Inventing American Religion: Polls, Surveys, and the Tenuous Quest for a Nation’s Faith by Robert Wuthnow

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With the 2016 American presidential race under way, we read about polling results daily. Polling is now a billion-dollar-a-year industry—mostly focused on politics and religion—with more than 1,200 polling firms extant.

Princeton University sociologist Robert Wuthnow is the author of almost 40 books on religion and culture. His Inventing American Religion is a broadside against how polling is done today. Well-known groups like Gallup, Pew, and Barna through their religion polling, are complicit, he says, in giving birth to a slippery thing called “American religion.”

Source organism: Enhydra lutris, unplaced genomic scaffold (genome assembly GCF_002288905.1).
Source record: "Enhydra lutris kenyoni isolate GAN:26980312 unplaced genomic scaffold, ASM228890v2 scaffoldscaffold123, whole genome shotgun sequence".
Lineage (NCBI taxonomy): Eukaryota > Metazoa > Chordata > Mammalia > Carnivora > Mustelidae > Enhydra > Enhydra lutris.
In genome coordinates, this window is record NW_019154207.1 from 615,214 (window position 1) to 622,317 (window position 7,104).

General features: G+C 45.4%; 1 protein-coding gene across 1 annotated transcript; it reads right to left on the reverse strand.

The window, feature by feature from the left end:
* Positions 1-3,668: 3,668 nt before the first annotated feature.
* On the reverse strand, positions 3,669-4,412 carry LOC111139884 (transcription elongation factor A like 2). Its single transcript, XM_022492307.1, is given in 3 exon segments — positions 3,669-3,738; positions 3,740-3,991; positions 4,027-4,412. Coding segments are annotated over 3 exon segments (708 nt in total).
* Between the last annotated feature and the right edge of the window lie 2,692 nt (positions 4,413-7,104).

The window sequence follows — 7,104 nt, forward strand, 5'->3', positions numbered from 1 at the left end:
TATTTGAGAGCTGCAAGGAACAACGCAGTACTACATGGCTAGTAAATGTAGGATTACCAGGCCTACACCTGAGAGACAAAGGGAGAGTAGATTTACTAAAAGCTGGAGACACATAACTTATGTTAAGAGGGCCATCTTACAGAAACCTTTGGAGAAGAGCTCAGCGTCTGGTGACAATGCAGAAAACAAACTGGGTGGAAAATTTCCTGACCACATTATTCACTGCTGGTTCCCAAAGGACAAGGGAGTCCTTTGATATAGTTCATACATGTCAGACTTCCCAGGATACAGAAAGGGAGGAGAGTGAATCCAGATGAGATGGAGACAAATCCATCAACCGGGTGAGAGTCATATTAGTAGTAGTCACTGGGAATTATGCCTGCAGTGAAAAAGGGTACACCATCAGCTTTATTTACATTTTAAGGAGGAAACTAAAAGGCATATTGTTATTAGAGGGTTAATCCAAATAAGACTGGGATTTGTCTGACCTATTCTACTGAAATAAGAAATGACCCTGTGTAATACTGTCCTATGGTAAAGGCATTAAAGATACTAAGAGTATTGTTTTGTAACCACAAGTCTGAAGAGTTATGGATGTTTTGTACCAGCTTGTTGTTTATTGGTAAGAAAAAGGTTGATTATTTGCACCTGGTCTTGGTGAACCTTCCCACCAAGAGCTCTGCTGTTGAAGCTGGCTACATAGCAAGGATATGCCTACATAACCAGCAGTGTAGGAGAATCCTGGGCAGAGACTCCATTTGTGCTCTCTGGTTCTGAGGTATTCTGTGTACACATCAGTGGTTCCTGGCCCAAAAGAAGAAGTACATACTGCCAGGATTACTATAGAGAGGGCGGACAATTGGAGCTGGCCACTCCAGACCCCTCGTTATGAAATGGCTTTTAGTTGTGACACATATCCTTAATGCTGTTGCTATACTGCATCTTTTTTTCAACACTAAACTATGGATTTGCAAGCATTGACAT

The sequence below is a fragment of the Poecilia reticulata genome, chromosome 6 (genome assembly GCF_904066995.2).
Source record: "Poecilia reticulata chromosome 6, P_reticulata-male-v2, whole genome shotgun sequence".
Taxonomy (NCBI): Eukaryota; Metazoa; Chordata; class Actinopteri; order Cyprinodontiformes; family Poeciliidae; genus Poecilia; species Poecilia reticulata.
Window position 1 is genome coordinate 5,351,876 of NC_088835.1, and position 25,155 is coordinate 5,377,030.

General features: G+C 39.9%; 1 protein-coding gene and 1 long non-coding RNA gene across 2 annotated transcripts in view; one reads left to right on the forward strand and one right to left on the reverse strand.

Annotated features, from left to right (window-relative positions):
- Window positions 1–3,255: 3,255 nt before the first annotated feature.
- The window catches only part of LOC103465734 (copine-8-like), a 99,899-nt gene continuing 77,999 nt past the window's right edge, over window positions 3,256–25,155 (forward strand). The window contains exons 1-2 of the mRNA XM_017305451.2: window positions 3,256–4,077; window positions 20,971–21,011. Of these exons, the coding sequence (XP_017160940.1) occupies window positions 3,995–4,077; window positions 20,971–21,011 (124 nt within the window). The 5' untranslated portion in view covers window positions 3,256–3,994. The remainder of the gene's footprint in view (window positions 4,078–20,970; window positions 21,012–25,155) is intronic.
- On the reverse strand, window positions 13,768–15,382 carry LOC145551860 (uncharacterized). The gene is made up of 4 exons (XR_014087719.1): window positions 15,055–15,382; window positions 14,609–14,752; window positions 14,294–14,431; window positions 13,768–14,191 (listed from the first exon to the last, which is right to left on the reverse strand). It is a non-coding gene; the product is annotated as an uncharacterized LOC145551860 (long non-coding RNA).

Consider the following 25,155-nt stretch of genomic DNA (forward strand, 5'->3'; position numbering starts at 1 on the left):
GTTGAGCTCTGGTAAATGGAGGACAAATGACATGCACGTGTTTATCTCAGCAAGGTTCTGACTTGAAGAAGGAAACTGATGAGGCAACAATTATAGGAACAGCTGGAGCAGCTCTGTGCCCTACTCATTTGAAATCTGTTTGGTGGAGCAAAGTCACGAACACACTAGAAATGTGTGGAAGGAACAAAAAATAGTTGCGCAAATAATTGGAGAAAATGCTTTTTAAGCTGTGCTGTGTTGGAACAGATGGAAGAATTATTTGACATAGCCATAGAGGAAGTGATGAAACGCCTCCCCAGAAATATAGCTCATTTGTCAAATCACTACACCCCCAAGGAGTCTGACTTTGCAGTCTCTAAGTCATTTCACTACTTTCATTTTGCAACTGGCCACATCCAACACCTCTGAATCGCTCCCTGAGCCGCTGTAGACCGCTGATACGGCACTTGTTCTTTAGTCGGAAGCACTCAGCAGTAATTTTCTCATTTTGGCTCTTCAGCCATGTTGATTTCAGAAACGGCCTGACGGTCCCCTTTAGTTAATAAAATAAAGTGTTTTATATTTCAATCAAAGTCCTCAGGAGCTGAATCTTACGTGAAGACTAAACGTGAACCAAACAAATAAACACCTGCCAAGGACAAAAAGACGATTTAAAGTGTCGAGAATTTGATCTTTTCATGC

Whereas the accuracy of political polling is ultimately held accountable by election results, religion is much more problematic to measure. Religion polls today regularly report on the demise of faith in North America, yet nearly a century ago 91 percent of poll respondents said they believed in God, compared to the 92 percent who said the same in a Pew polljust a few years ago.

Wuthnow’s academic study is not an easy read, but it documents how the polling industry has influenced—and distorted—how religion is understood in America, by its leaders and scholars alike. (Oxford)

About the Author

Robert N. Hosack is Executive Editor for Baker Publishing Group, and he is a member of Church of the Servant CRC in Grand Rapids, Mich.

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